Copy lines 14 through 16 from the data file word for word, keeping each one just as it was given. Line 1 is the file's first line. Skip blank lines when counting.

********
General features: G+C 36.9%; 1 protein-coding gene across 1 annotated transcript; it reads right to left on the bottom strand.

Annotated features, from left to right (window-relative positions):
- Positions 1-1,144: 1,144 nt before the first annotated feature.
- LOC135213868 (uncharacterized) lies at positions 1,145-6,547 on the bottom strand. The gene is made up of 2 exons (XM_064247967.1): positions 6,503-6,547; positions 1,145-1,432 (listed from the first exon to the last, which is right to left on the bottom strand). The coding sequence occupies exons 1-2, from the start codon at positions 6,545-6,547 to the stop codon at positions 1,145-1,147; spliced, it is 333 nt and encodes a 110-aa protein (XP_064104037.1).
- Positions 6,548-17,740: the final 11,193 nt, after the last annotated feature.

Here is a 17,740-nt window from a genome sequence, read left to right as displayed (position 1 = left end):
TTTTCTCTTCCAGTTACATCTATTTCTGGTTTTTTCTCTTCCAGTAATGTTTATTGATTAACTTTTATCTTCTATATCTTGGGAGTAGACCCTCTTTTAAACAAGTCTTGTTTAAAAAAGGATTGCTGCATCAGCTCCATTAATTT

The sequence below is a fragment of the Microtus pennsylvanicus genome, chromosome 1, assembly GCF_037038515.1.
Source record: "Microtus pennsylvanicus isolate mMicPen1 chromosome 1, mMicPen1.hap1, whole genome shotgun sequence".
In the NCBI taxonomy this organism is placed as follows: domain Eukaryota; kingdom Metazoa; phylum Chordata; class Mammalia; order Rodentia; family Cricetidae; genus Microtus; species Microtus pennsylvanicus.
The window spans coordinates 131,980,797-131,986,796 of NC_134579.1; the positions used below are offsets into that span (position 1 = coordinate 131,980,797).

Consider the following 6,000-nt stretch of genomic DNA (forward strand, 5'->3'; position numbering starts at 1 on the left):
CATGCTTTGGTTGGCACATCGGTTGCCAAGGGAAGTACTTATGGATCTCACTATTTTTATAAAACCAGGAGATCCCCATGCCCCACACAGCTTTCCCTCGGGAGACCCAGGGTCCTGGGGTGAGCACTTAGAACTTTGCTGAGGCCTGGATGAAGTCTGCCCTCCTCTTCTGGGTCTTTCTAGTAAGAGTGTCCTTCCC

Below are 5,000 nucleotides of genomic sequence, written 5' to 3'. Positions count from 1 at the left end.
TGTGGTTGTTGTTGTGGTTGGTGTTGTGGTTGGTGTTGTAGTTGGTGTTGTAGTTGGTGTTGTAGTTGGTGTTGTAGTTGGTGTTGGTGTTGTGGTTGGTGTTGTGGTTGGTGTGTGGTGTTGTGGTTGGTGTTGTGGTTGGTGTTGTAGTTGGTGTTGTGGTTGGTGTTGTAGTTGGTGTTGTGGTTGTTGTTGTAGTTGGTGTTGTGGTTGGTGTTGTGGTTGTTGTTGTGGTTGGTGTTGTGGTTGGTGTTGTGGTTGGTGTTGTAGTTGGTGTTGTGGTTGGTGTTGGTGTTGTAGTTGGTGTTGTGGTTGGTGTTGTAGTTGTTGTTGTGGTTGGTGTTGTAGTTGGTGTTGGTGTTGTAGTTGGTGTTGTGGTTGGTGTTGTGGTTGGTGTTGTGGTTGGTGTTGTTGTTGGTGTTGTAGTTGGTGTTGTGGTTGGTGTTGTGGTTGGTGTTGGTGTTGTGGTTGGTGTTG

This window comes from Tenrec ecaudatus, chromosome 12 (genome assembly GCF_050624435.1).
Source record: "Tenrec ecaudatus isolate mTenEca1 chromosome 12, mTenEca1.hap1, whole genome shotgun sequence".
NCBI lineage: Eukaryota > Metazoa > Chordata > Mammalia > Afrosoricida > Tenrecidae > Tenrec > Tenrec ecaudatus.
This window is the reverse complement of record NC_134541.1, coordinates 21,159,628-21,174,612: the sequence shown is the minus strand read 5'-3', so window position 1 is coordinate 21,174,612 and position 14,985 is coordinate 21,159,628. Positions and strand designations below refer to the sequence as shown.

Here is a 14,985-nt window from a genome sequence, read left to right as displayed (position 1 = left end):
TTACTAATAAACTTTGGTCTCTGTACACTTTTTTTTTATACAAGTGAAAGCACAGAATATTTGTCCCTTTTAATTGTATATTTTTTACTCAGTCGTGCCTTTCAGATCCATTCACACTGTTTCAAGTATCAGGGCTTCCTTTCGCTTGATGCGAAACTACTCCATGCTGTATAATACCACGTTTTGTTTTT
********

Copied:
Below are 5,000 nucleotides of genomic sequence, written 5' to 3'. Positions count from 1 at the left end.
TGTGGTTGTTGTTGTGGTTGGTGTTGTGGTTGGTGTTGTAGTTGGTGTTGTAGTTGGTGTTGTAGTTGGTGTTGTAGTTGGTGTTGGTGTTGTGGTTGGTGTTGTGGTTGGTGTGTGGTGTTGTGGTTGGTGTTGTGGTTGGTGTTGTAGTTGGTGTTGTGGTTGGTGTTGTAGTTGGTGTTGTGGTTGTTGTTGTAGTTGGTGTTGTGGTTGGTGTTGTGGTTGTTGTTGTGGTTGGTGTTGTGGTTGGTGTTGTGGTTGGTGTTGTAGTTGGTGTTGTGGTTGGTGTTGGTGTTGTAGTTGGTGTTGTGGTTGGTGTTGTAGTTGTTGTTGTGGTTGGTGTTGTAGTTGGTGTTGGTGTTGTAGTTGGTGTTGTGGTTGGTGTTGTGGTTGGTGTTGTGGTTGGTGTTGTTGTTGGTGTTGTAGTTGGTGTTGTGGTTGGTGTTGTGGTTGGTGTTGGTGTTGTGGTTGGTGTTG

This window comes from Tenrec ecaudatus, chromosome 12 (genome assembly GCF_050624435.1).